|FAS Public Interest Report
The Journal of the Federation of American Scientists
Volume 56, Number 2
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FAS bids farewell to Tamar Gabelnic
On May 2nd, FAS bid farewell to Arms Sales Monitoring Project (ASMP) Director Tamar Gabelnick. After 5 years of tireless service and inspired leadership, Tamar left FAS (and the United States) to live in France with her husband, Pierre-Yves, and her 6-month-old daughter, Emma. Tamar was appointed acting director of the ASMP just a few short months after she arrived at FAS in April 1998, and took over as project director the next year. Despite her relative inexperience with the arcane and opaque world of arms transfers and US defense trade policy, Tamar quickly established a reputation among academics, policymakers and the media as a knowledgeable and articulate source of expertise on the arms trade and US military aid. As a result, Tamar was able to generate and shape debate on these oft-ignored issues through numerous television and radio appearances, articles in leading scholarly and trade publications and through quotes in most of the nation's major newspapers. Her forthcoming book, entitled Challenging Conventional Wisdom: Debunking the Myths and Exposing the Risks of Arms Export Reform, epitomizes her knack for identifying important issues dominated by special interests and shaping the debate on them through timely and persuasive analysis.
Tamar's quiet charisma, passion for arms control and human rights and quick mastery of the export control minutia made her a natural leader in the community of NGOs that work on defense trade policy. Tamar led several coalition groups working on conventional weapons control, including the Arms Transfer Working Group and the Small Arms Working Group. By the end of her tenure at FAS, Tamar's expertise and leadership skills had attracted international attention. In 2001, she was invited to serve on a small steering committee of influential NGOs from around the world that is leading efforts to draft and promote an international Arms Trade Treaty.
While many people know and respect her work, only the few who had the privilege of working under her fully appreciate all of her many gifts - her warmth, her sense of humor, her inexhaustible patience, and her inclination to treat her employees as partners rather than subordinates. She will be both long remembered and deeply missed at FAS.
Tamar will continue to work as a consultant to arms control and human rights organizations from her new base in France.
…and Michael Levi
After two extraordinary years at FAS, Michael Levi has left his post at Strategic Security Project Director to become the Science and Technology Fellow in Foreign Policy Studies at the Brookings Institution. He leaves the Project dramatically reshaped to meet the requirements of the 21st century.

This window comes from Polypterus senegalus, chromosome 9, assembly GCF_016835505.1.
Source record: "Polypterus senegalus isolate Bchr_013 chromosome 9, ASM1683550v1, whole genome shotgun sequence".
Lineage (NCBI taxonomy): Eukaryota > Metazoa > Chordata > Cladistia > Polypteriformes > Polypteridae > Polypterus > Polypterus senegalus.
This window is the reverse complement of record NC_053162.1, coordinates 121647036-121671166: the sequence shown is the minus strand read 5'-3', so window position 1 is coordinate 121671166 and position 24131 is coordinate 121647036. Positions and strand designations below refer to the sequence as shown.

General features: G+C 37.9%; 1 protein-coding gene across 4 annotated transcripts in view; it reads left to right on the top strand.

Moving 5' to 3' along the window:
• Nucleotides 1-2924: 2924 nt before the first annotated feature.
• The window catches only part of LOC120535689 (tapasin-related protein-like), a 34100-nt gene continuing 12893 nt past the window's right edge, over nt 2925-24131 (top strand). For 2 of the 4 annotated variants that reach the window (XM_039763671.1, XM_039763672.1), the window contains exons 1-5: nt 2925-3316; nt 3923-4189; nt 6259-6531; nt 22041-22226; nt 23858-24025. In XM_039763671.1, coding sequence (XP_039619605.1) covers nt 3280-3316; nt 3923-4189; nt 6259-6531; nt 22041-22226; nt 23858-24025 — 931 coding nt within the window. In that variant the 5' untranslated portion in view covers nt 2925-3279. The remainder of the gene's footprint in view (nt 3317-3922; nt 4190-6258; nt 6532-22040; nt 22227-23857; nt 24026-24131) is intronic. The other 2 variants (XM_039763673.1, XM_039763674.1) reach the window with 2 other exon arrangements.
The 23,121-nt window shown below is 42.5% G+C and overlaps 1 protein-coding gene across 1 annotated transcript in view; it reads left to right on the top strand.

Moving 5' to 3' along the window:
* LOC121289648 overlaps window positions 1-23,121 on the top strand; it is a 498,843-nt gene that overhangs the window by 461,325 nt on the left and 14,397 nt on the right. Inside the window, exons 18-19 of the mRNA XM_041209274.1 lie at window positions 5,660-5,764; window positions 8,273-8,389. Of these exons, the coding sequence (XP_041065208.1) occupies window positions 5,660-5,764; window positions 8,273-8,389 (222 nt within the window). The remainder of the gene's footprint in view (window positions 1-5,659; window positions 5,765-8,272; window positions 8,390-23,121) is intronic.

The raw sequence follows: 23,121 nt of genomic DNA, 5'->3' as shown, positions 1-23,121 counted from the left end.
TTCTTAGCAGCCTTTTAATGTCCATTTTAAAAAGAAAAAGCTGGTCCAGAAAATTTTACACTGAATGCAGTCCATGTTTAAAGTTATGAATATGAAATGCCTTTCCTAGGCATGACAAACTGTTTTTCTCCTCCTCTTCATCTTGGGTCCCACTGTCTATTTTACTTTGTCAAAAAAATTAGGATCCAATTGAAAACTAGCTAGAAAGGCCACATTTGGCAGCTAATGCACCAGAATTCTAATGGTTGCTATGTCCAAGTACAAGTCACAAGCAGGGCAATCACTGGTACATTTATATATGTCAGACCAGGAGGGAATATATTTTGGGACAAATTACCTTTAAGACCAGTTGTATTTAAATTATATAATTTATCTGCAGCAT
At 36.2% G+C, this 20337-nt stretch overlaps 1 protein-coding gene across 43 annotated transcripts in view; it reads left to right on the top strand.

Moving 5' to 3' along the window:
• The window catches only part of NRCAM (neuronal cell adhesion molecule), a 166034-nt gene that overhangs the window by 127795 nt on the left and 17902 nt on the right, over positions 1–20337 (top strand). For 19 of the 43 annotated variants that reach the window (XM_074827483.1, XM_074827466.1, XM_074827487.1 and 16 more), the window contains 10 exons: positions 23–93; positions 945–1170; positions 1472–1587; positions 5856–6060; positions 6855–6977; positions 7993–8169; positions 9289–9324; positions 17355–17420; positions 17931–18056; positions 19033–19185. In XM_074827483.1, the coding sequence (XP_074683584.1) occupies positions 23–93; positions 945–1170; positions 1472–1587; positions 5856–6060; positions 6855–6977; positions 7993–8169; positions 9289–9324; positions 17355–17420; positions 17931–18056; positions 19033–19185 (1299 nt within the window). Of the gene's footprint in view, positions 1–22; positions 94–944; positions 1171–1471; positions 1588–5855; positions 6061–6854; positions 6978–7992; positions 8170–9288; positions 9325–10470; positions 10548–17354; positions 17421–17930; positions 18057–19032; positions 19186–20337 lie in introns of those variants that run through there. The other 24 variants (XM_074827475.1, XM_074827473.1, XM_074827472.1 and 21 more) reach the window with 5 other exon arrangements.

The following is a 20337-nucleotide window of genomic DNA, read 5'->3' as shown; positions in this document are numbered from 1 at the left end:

Michael's work at FAS has included landmark work on radiological weapons that was presented before the Senate Foreign Relations Committee, debunking longstanding myths about nuclear earth penetrating weapons, and providing a practical strategy for securing fissile materials. All of Michael's work has demonstrated not only his remarkable grasp of highly technical subjects, but also an ability to identify key security and policy issues that can benefit from scientific insight. Michael communicates his perspective in a vigorous and energetic style that is accessible to a broad audience but never wavers in its technical precision. His articles in Scientific American and The New Republic, op-eds in The New York Times and other major papers and many appearances on radio and television have enlightened the national debate and built support for sensible security policy.
Everyone at FAS has learned from Michael and has enjoyed the excitement of working with someone whose learning curve often seemed perpendicular. We'll remember Michael's ability to challenge cherished beliefs of friends and opponents while keeping their respect. We'll remember his relentless search for practical, actionable ideas. We'll remember his unwavering search for what was honest, and what was right.
We wish him the best of luck at Brookings and hope that we can continue to collaborate.
FAS welcomes new Biology Issues Director
Stephanie Loranger joined the FAS team in March 2003 as the Biology Issues Director. Stephanie received her bachelors of science in biology at Boston College in May 1997. She received her Ph.D. in Biology and Biomedical Sciences with a concentration in Molecular Cell Biology at Washington University in August 2002. Her Ph.D. thesis titled: "The Role of Palmitoylation in trafficking of the t-SNAREs SNAP-25 and Syntaxin 11" combined cell biology and biochemistry with some neuroscience to elucidate the trafficking pathways of an important class of proteins involved in membrane fusion. Her work was published in the Journal of Biological Chemistry. Stephanie's work in graduate school was complemented with an interest in science policy, and she actively promoted a discussion of science and society at Washington University. She was also instrumental in encouraging and establishing career resources for graduate students and post-docs. Before joining FAS, Stephanie consulted for the NCI and EPA for 6 months. Stephanie remains a contributing member of both the American Society of Cell Biology and the American Association for the Advancement of Science. At FAS, she will divide her time among several issues, including: the Digital Human, the Learning Federation, biological weapons, training and preparedness for WMD attacks and the responsible use of science and technology.
FAS welcomes the following Nobel Laureates to the Board of Sponsors: